Don Winslow’s latest novel, City on Fire, set in the author’s native Rhode Island, is the first in a trilogy about a mob war between Irish and Italian crime families in 1980s Providence. It is not, to be frank, top-shelf Winslow. The plot is leisurely in ways his novels rarely are, and I felt the dearth of fully realized female characters more keenly than I had in his earlier books.
But to put it this way is unfair to City on Fire. Winslow has set the bar so high with books like Savages, his paean to homicidal SoCal stoner cool, and with his masterwork, the Cartel Trilogy— The Power of the Dog, The Cartel, and The Border—about Mexico’s bloody narco wars, that what for most writers would be a career-capping achievement is, for Winslow, just ho-hum, another solid crime tale fresh in from the Winslow assembly plant.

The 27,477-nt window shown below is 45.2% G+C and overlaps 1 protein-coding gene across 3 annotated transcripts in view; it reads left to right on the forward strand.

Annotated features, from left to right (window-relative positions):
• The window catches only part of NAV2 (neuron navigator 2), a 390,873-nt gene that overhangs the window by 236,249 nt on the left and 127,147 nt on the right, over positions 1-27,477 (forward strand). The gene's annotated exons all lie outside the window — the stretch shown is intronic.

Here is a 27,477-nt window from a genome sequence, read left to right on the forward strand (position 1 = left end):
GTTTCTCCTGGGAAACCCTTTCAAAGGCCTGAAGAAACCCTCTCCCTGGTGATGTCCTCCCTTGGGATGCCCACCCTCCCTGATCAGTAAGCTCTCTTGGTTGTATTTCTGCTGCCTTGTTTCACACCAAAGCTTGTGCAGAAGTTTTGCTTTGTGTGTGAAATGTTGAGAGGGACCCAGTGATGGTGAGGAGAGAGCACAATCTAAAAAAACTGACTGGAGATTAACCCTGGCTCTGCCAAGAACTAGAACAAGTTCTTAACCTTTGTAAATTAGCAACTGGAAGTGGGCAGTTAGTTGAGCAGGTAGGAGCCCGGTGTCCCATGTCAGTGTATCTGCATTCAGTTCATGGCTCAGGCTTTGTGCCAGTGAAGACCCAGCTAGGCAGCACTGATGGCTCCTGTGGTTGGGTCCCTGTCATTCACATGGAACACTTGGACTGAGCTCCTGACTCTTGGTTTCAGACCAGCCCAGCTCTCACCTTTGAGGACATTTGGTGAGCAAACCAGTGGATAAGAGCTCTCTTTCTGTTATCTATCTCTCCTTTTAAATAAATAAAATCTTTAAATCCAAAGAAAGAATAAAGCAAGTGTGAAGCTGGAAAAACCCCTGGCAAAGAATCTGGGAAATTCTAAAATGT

Still, City on Fire isn’t a bad place to start building your Winslow collection. Before he wrote novels, Winslow was a private investigator, and he brings to all his books a deep understanding of criminal organizations, both at a human level and as business enterprises.
This is especially true in City on Fire, which opens as two local crime families, the Murphys and the Morettis, gather for a big clam bake held every year to cement the peace between the families and keep the junior mobsters from killing each other. As the scene unfolds, we learn how the Providence mob works, the Irish Murphys running the longshoreman’s unions and the Italian Morettis the Teamsters. “How they had fought each other, these two immigrant tribes, for a place to put their feet,” Winslow writes. “The Irish in Dogtown, the Italians on Federal Hill, toeholds carved out of grudging New England granite.”
In the years since, the mob leaders have forged an uneasy peace, which is broken after the clam bake when a brash Murphy lieutenant makes a play for the girlfriend of one of the Moretti mobsters. She claims he assaulted her, and the Moretti men, in full chest-thumping fury, beat the offending Irishman nearly to death with baseball bats, setting in motion the mob war at the center of the book.